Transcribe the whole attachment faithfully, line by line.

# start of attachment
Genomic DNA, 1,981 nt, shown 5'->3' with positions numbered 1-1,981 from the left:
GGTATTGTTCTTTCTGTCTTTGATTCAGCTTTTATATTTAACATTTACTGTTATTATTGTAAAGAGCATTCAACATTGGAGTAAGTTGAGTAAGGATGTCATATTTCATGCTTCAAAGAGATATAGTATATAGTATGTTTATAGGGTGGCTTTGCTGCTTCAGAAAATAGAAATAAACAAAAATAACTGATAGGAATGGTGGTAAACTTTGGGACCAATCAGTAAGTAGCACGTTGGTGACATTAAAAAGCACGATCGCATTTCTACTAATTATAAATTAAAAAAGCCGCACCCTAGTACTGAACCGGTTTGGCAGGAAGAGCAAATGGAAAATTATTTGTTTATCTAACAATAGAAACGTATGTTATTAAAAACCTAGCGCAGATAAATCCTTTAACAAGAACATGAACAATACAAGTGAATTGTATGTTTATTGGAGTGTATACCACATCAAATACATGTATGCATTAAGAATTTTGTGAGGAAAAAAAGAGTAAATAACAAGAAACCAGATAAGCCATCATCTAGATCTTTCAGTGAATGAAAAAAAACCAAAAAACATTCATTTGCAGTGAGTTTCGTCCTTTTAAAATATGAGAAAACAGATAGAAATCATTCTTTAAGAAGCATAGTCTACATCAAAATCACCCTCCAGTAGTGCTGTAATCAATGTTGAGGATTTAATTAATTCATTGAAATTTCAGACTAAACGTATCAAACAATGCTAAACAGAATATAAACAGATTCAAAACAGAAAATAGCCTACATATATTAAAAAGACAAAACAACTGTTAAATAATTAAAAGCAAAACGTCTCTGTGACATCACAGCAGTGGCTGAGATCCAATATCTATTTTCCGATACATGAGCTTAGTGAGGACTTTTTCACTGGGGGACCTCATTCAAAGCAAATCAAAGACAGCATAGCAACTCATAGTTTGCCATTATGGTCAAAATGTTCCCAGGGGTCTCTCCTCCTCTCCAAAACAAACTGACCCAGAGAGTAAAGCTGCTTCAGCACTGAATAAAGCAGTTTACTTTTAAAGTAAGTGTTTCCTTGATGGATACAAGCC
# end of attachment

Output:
Genomic DNA, 1,981 nt, shown 5'->3' with positions numbered 1-1,981 from the left:
GGTATTGTTCTTTCTGTCTTTGATTCAGCTTTTATATTTAACATTTACTGTTATTATTGTAAAGAGCATTCAACATTGGAGTAAGTTGAGTAAGGATGTCATATTTCATGCTTCAAAGAGATATAGTATATAGTATGTTTATAGGGTGGCTTTGCTGCTTCAGAAAATAGAAATAAACAAAAATAACTGATAGGAATGGTGGTAAACTTTGGGACCAATCAGTAAGTAGCACGTTGGTGACATTAAAAAGCACGATCGCATTTCTACTAATTATAAATTAAAAAAGCCGCACCCTAGTACTGAACCGGTTTGGCAGGAAGAGCAAATGGAAAATTATTTGTTTATCTAACAATAGAAACGTATGTTATTAAAAACCTAGCGCAGATAAATCCTTTAACAAGAACATGAACAATACAAGTGAATTGTATGTTTATTGGAGTGTATACCACATCAAATACATGTATGCATTAAGAATTTTGTGAGGAAAAAAAGAGTAAATAACAAGAAACCAGATAAGCCATCATCTAGATCTTTCAGTGAATGAAAAAAAACCAAAAAACATTCATTTGCAGTGAGTTTCGTCCTTTTAAAATATGAGAAAACAGATAGAAATCATTCTTTAAGAAGCATAGTCTACATCAAAATCACCCTCCAGTAGTGCTGTAATCAATGTTGAGGATTTAATTAATTCATTGAAATTTCAGACTAAACGTATCAAACAATGCTAAACAGAATATAAACAGATTCAAAACAGAAAATAGCCTACATATATTAAAAAGACAAAACAACTGTTAAATAATTAAAAGCAAAACGTCTCTGTGACATCACAGCAGTGGCTGAGATCCAATATCTATTTTCCGATACATGAGCTTAGTGAGGACTTTTTCACTGGGGGACCTCATTCAAAGCAAATCAAAGACAGCATAGCAACTCATAGTTTGCCATTATGGTCAAAATGTTCCCAGGGGTCTCTCCTCCTCTCCAAAACAAACTGACCCAGAGAGTAAAGCTGCTTCAGCACTGAATAAAGCAGTTTACTTTTAAAGTAAGTGTTTCCTTGATGGATACAAGCC